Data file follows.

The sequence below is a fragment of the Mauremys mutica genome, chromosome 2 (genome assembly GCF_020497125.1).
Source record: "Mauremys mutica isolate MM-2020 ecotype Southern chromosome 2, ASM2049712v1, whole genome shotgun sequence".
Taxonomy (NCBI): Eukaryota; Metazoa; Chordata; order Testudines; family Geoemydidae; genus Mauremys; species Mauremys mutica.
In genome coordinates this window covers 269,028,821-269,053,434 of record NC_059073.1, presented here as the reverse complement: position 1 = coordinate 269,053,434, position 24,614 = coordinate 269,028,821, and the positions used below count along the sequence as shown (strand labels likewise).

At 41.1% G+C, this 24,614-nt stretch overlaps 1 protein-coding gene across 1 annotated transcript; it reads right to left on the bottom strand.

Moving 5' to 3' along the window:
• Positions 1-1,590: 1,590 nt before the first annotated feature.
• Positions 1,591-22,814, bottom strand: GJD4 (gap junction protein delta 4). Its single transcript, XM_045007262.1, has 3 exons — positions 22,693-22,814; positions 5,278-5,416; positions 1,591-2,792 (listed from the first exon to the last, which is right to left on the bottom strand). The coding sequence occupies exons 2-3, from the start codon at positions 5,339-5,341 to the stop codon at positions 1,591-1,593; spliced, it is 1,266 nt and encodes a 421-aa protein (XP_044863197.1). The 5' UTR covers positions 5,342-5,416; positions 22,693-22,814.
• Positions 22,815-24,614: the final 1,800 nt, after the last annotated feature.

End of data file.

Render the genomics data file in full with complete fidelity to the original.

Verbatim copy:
The sequence below is a fragment of the Mauremys mutica genome, chromosome 2 (genome assembly GCF_020497125.1).
Source record: "Mauremys mutica isolate MM-2020 ecotype Southern chromosome 2, ASM2049712v1, whole genome shotgun sequence".
Taxonomy (NCBI): Eukaryota; Metazoa; Chordata; order Testudines; family Geoemydidae; genus Mauremys; species Mauremys mutica.
In genome coordinates this window covers 269,028,821-269,053,434 of record NC_059073.1, presented here as the reverse complement: position 1 = coordinate 269,053,434, position 24,614 = coordinate 269,028,821, and the positions used below count along the sequence as shown (strand labels likewise).

At 41.1% G+C, this 24,614-nt stretch overlaps 1 protein-coding gene across 1 annotated transcript; it reads right to left on the bottom strand.

Moving 5' to 3' along the window:
• Positions 1-1,590: 1,590 nt before the first annotated feature.
• Positions 1,591-22,814, bottom strand: GJD4 (gap junction protein delta 4). Its single transcript, XM_045007262.1, has 3 exons — positions 22,693-22,814; positions 5,278-5,416; positions 1,591-2,792 (listed from the first exon to the last, which is right to left on the bottom strand). The coding sequence occupies exons 2-3, from the start codon at positions 5,339-5,341 to the stop codon at positions 1,591-1,593; spliced, it is 1,266 nt and encodes a 421-aa protein (XP_044863197.1). The 5' UTR covers positions 5,342-5,416; positions 22,693-22,814.
• Positions 22,815-24,614: the final 1,800 nt, after the last annotated feature.